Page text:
What I Learned From Failure

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Failure has become mythologized over the last few years. Tech founders and business titans have spun failure into a dramatic twist in their stories of ultimate success. It makes for great copy, but failure generally isn’t glamorous. It is painful, destructive and takes a lot of resilience and perseverance to recover from. However, it is a necessary and unavoidable part of any career.

So I’ve failed pretty hard a few times along the way. Sometimes it was circumstances or overreaching, but most of the time it was tactical or strategic errors on my part. For every great upward step or killer project I’ve delivered there have been plenty of mistakes. Some are easy to set right, others have posed big challenges to overcome.

So what did I learn? Here are ten things that might keep you one step ahead of failure.

1 Show and tell. You need to speak for your work because in any company and particularly a bigger company it often won’t speak for itself. This isn’t about bragging, but about showcasing what you and your team do in smart effective ways. PowerPoints, Keynotes, handouts. Explain it in a clearly so you make sure people see and hear your process and results. Don’t be afraid to repeat yourself. Keep it short and simple, but make sure everyone knows you are doing great things.

2 Make alliances quickly and constantly. You can’t just sit in your office and hope that people are thinking and saying great things about you. Get out there and talk to people. Create relationships. Go to lunch. Go to drinks. Go to events. This is high school all over again and you need to make as many friends and alliances as you can. You don’t have to like everyone, but you need to keep your enemy count low. You will be busy with your job, but you need to spend almost as much time building and nurturing relationships.

3 LIsten and be present. You can’t sit in meetings and look at your phone. This is deadly. People want to be heard and you want to be seen listening to them. Seeming aloof, disinterested and apathetic are poison for your career. Leave your phone in your office. Smile when you enter a meeting. Listen with bright eyes. Nod. Acknowledge great ideas and offer positive feedback. Don’t feel like you always need to chime in. People want to hear themselves, not necessarily hear others. Share when you need to, not when you want to.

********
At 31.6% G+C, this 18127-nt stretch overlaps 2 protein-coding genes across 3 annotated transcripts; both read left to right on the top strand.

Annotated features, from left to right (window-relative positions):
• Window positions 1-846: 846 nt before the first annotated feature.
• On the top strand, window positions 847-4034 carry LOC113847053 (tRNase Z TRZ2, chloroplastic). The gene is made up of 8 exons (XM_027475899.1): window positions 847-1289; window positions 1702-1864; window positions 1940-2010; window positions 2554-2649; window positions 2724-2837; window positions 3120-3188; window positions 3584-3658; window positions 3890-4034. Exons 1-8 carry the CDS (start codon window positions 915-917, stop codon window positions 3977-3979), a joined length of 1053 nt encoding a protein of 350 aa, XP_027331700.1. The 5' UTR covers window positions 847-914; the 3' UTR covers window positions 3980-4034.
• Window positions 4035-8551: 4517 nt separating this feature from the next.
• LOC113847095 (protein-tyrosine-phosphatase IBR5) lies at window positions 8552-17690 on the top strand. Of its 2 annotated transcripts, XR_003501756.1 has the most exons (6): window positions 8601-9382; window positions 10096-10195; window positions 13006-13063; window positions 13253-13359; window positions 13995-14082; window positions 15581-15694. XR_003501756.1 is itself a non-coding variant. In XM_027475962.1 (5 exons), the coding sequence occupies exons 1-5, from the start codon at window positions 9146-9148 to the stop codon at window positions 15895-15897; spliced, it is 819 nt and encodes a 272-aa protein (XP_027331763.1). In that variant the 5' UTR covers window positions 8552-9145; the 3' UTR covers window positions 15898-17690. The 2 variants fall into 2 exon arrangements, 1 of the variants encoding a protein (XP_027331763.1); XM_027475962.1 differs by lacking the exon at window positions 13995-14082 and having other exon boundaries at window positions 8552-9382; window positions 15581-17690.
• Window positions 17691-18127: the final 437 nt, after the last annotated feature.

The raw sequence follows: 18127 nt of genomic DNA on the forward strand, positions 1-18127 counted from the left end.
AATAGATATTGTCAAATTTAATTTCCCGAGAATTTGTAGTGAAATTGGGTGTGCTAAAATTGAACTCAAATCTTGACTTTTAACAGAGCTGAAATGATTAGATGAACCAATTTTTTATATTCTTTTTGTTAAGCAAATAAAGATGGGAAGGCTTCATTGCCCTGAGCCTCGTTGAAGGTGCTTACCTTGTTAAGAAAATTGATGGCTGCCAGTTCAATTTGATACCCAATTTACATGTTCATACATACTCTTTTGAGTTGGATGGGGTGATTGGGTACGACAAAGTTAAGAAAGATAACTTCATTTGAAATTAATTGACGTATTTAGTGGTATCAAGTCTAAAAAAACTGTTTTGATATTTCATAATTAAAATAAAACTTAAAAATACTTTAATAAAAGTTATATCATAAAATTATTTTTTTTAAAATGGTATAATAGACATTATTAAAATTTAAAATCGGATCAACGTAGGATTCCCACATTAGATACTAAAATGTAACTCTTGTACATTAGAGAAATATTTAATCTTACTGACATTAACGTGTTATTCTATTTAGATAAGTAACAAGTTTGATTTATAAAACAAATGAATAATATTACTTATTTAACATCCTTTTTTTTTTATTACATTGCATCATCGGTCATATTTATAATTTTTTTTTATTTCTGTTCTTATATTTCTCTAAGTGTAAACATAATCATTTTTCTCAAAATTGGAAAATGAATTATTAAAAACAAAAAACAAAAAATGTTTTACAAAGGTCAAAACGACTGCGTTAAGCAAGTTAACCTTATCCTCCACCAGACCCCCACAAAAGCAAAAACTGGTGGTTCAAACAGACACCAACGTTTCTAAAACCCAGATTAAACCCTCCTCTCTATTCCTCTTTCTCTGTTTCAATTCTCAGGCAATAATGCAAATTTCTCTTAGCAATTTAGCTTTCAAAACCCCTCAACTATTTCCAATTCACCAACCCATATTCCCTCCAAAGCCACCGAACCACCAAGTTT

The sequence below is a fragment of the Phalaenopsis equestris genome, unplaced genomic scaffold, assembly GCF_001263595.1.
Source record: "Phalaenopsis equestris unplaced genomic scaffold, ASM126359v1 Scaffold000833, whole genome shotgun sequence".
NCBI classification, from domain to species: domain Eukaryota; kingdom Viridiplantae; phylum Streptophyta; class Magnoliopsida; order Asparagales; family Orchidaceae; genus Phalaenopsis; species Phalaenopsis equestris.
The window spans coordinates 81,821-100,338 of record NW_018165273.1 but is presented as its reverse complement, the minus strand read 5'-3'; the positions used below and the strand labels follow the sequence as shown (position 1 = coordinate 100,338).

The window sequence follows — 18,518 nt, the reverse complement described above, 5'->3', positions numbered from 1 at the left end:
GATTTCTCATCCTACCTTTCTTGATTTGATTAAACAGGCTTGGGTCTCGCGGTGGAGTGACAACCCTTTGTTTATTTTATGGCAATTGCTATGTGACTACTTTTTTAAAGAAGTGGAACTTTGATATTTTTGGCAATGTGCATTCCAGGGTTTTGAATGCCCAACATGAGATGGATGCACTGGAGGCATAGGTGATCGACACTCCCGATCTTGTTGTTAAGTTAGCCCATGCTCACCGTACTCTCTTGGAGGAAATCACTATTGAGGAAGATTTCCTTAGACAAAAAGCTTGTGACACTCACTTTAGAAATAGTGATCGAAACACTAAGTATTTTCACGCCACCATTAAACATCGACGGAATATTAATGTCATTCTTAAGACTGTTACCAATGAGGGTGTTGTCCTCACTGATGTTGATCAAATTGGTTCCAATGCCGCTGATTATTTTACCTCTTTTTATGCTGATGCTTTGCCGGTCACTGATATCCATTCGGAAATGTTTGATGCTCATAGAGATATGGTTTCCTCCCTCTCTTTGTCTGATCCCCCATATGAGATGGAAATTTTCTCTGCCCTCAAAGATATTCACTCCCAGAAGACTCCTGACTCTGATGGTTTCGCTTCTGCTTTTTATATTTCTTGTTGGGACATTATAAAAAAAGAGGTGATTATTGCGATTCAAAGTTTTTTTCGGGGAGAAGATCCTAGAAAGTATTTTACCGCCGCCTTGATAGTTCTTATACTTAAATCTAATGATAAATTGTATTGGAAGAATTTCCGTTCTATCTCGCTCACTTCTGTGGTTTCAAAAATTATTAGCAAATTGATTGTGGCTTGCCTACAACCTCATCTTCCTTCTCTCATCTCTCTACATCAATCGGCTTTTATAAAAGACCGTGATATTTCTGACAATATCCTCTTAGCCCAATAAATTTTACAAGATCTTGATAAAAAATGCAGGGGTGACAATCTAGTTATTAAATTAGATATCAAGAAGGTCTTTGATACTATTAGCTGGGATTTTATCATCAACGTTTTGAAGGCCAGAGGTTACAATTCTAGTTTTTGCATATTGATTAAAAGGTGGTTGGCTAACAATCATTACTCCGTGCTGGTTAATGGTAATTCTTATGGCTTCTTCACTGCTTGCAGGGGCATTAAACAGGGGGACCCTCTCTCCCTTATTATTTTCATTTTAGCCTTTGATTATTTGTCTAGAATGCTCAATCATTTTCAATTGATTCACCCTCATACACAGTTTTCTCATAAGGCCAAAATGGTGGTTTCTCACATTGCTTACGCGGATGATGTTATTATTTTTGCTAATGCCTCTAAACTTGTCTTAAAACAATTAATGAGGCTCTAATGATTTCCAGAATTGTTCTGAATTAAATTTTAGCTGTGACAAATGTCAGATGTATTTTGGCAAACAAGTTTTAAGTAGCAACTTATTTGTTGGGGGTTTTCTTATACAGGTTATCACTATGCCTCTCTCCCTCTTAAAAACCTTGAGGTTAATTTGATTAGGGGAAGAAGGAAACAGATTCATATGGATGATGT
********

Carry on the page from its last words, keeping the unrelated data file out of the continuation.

4 Avoid busyness. We all have a lot to do and not enough time to do it. However, don’t fall into the trap of being too busy to listen, too busy to work on a project, too rushed. Nobody cares that you are too busy. “I am so busy” sounds like a lame excuse and it is. Get rid of the busy work that makes you busy. Unsubscribe from email lists. Avoid personal emails and the lure of the internet at work. Do your job and do the busy stuff later. At home. Or on a break.

5 Fight back. Go with the flow and respect the politics when you can. However, if someone throws you under the bus, get up and don’t let them do it. Push back and push back hard. This is tough, but if you let someone make you look bad or incompetent long enough others will start to believe it. Find out how to control the message. Use your power. Sometimes you have to be an asshole,

6 Focus. Really focus on your primary goals. Make sure your boss is aligned with your goals and has had input. Then work like hell to get them done. Hire with speed. Fire with speed. Accomplish quickly and effectively. Don’t worry about anything else. Laser-like focus on your key objectives is absolutely critical. In a smaller business or startup this is even more crucial.

7 Get buy in. Make certain you get buy in from all key stakeholders. If you don’t it will hurt you later. You may not want to decide everything by committee, but it is better than getting shot or stabbed in the back later. A little compromise now could save you from getting your biggest projects tanked. Unless you have a lot of political power you need to get everyone on board. It sucks, but it’s politics.

8 Be the master of your time. Be on time for meetings and look like you are in charge of your time because you are. Don’t let the calendar control you. You are in control of your calendar. Don’t act too busy. Don’t act overwhelmed. Don’t act rushed. Make it look easy and make sure people know you are in control. Block off time for you to get work done. Every day. You need it and it will pay off when you are in back to back meetings, knowing that you’ve got time to get everything done.

9 Go to the gym. Find a way to get some exercise every day. The less stress you carry into work means a lot less you will carry out. You need to make time to take care of yourself whether it’s a walk, a run, meditation, yoga or hitting the gym. The time you put in will pay off in increased confidence, better focus and a healthier you. Schedule it. Don’t hope that it will happen or it won’t.

10 Go home. Leave work at work. There will be times you have to work late and times you will bring work home, but let that be the exception, not the rule. That means putting down the phone and staying off work email. Avoid burnout. You’re in this for the long haul and you need to relax, sleep and enjoy your friends and family. If you don’t control your job it will control you. And that can be the first step on the perilous road to failure.

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